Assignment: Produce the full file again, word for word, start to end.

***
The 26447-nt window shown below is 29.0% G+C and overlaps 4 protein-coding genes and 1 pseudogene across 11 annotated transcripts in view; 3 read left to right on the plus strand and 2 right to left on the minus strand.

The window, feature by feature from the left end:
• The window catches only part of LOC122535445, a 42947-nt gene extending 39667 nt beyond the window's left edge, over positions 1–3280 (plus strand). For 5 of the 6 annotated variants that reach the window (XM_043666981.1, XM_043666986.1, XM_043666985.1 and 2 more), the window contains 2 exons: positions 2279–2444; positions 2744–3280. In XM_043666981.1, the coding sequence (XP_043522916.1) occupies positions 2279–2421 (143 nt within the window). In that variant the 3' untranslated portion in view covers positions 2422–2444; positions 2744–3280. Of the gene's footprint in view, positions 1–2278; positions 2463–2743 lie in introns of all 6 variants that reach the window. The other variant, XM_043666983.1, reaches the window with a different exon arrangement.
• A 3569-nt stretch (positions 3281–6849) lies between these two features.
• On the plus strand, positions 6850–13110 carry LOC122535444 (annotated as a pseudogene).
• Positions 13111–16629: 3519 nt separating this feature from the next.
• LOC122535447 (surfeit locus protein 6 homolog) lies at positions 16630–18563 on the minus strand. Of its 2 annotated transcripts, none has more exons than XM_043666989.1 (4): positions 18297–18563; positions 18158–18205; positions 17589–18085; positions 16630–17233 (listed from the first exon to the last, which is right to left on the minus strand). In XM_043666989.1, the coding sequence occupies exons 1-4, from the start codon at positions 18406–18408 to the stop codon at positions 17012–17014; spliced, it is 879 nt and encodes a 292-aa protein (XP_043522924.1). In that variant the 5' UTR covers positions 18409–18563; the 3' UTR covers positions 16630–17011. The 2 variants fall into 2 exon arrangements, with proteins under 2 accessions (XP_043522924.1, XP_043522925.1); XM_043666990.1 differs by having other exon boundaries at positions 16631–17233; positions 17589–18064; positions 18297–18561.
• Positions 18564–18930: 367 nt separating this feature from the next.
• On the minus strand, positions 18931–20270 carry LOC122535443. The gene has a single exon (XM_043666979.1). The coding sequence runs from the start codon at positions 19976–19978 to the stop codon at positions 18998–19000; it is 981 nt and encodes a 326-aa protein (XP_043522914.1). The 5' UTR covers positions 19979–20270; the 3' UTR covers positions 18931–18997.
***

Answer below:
The 26447-nt window shown below is 29.0% G+C and overlaps 4 protein-coding genes and 1 pseudogene across 11 annotated transcripts in view; 3 read left to right on the plus strand and 2 right to left on the minus strand.

The window, feature by feature from the left end:
• The window catches only part of LOC122535445, a 42947-nt gene extending 39667 nt beyond the window's left edge, over positions 1–3280 (plus strand). For 5 of the 6 annotated variants that reach the window (XM_043666981.1, XM_043666986.1, XM_043666985.1 and 2 more), the window contains 2 exons: positions 2279–2444; positions 2744–3280. In XM_043666981.1, the coding sequence (XP_043522916.1) occupies positions 2279–2421 (143 nt within the window). In that variant the 3' untranslated portion in view covers positions 2422–2444; positions 2744–3280. Of the gene's footprint in view, positions 1–2278; positions 2463–2743 lie in introns of all 6 variants that reach the window. The other variant, XM_043666983.1, reaches the window with a different exon arrangement.
• A 3569-nt stretch (positions 3281–6849) lies between these two features.
• On the plus strand, positions 6850–13110 carry LOC122535444 (annotated as a pseudogene).
• Positions 13111–16629: 3519 nt separating this feature from the next.
• LOC122535447 (surfeit locus protein 6 homolog) lies at positions 16630–18563 on the minus strand. Of its 2 annotated transcripts, none has more exons than XM_043666989.1 (4): positions 18297–18563; positions 18158–18205; positions 17589–18085; positions 16630–17233 (listed from the first exon to the last, which is right to left on the minus strand). In XM_043666989.1, the coding sequence occupies exons 1-4, from the start codon at positions 18406–18408 to the stop codon at positions 17012–17014; spliced, it is 879 nt and encodes a 292-aa protein (XP_043522924.1). In that variant the 5' UTR covers positions 18409–18563; the 3' UTR covers positions 16630–17011. The 2 variants fall into 2 exon arrangements, with proteins under 2 accessions (XP_043522924.1, XP_043522925.1); XM_043666990.1 differs by having other exon boundaries at positions 16631–17233; positions 17589–18064; positions 18297–18561.
• Positions 18564–18930: 367 nt separating this feature from the next.
• On the minus strand, positions 18931–20270 carry LOC122535443. The gene has a single exon (XM_043666979.1). The coding sequence runs from the start codon at positions 19976–19978 to the stop codon at positions 18998–19000; it is 981 nt and encodes a 326-aa protein (XP_043522914.1). The 5' UTR covers positions 19979–20270; the 3' UTR covers positions 18931–18997.